ROSS

According to ROSS certified recovery support specialist the City of Tallassee is a model of success for the program, and due to the recovery success rate in the area, ROSS is launching the same recovery program statewide.

Recovery Organization Support Specialist (ROSS) is a state- and federally-funded recovery program that goes beyond the traditional in-house services to support those in recovery. The program began in April 2018 and since that time, the City of Tallassee in Elmore and Tallapoosa counties has placed 233 people into a recovery facility.

"Out of those only three people have relapsed," ROSS certified recovery support specialist Elizabeth Harrison said.

According to Harrison, there have been several keys players that helped with the program's success, including Tallapoosa County Sheriff Jimmy Abbett, Tallassee Municipal Judge Lina Benson, Tallapoosa County District Judge Kim Taylor, Emily Duerr of Tallapoosa and Randolph Counties Court Referral Services and the Tallapoosa County Department of Human Resources.

"Because of these people our recovery program has helped more people than any other area in Southeast Alabama,” Harrison said.

Harrison says the City of Tallassee is a model of success for the program, and due to the recovery success rate in the area, ROSS is launching the same recovery program statewide.

Because it can be difficult to understand the process of recovery, this program is peer-based, meaning each certified support specialist is in recovery and has maintained recovery for at least two years. Specialists are certified through the Alabama Department of Mental Health. Each recovery support specialist is trained and certified which allows he or she to better relate to an active addict. 

Harrison first began going inside Tallapoosa County Jail to seek out those inmates who needed recovery. This arm of the program has also seen tremendous success and will soon be implemented in the Montgomery city and county jails.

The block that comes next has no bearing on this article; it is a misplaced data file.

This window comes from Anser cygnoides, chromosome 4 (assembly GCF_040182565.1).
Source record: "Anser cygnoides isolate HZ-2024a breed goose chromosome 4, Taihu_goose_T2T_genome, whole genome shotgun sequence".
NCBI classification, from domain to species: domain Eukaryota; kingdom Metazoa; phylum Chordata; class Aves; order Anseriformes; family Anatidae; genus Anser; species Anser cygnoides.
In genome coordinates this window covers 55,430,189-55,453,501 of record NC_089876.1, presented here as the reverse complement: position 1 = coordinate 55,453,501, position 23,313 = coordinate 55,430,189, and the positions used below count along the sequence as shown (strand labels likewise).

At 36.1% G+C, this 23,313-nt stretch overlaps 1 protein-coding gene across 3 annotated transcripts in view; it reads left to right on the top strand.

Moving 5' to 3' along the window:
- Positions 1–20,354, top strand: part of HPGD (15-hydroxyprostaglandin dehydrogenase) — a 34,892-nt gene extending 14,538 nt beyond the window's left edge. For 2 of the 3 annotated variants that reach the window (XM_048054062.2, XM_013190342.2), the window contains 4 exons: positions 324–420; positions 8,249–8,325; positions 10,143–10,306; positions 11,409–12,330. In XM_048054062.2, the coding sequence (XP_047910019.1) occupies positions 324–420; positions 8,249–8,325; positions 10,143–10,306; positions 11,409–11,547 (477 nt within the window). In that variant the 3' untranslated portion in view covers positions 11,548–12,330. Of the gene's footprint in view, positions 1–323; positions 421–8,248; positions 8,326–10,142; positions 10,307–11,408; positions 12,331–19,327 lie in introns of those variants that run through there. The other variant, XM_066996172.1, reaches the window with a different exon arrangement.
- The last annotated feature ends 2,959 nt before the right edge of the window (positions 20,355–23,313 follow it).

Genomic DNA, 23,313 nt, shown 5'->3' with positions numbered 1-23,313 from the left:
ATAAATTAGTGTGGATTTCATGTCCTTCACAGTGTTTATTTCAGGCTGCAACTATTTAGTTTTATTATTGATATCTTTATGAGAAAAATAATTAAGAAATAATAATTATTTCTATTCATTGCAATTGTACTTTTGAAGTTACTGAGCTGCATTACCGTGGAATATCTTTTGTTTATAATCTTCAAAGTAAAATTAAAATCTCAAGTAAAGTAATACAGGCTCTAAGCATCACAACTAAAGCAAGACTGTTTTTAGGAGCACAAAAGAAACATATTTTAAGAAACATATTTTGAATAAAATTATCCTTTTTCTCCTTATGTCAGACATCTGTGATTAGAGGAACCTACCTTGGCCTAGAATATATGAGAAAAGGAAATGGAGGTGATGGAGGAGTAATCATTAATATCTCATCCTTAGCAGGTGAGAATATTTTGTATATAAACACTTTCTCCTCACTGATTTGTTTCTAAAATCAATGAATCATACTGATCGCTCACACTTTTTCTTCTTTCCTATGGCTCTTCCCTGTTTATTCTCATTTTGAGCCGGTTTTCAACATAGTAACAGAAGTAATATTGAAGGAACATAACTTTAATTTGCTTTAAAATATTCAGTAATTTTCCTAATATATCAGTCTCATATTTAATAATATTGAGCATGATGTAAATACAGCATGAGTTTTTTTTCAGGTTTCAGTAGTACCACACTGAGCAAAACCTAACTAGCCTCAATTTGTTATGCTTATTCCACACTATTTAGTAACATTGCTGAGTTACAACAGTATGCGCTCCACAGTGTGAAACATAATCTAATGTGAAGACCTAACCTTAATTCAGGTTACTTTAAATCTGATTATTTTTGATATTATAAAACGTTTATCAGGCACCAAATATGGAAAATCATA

Furthermore, ROSS offers assistance to anyone who seeks recovery, even those who are not incarcerated.

"People don't have to be in jail to receive our services," Harrison said. "We have a 24/7 crisis line that anyone can call for help. Anytime someone calls they are connected to a certified recovery specialist who will help them obtain the services that are needed."

Harrison said addiction is not a choice and should be looked at as a disease.

"Addiction is like cancer or diabetes,” she said. “Addiction is not curable but it is treatable and manageable if people get the services they need, and that is our focus at ROSS.”

The cost of a recovery center can be expensive, even for those who have health insurance that covers the service. Even then, a patient could have to travel miles away to receive that treatment. This is why ROSS aims to help everyone reach recovery.

"Often those who truly need help with recovery have no way of obtaining it because of cost and sometimes because of lack of transportation," Harrison said. "We remove those barriers. ROSS will pay for the assessment fee and a recovery support specialist will drive anyone seeking recovery to a center."

According to Harrison, ROSS’ programs aim to rehabilitate recovering addicts and give them back a sense of normalcy.

"Having the disease of addiction does not make someone a bad person. We help remove that stigmatism," she said. "Because someone suffers from this disease, that does not make them a bad person. We are still capable of great things."

If you are in need of recovery or know someone in need, call the ROSS 24/7 recovery hotline at 1-844-307-1760 where you will be connected with a certified recovery support specialist.

ROSS is currently seeking certified recovery support specialist for this area; if you are interested, contact Harrison at 334-580-7861.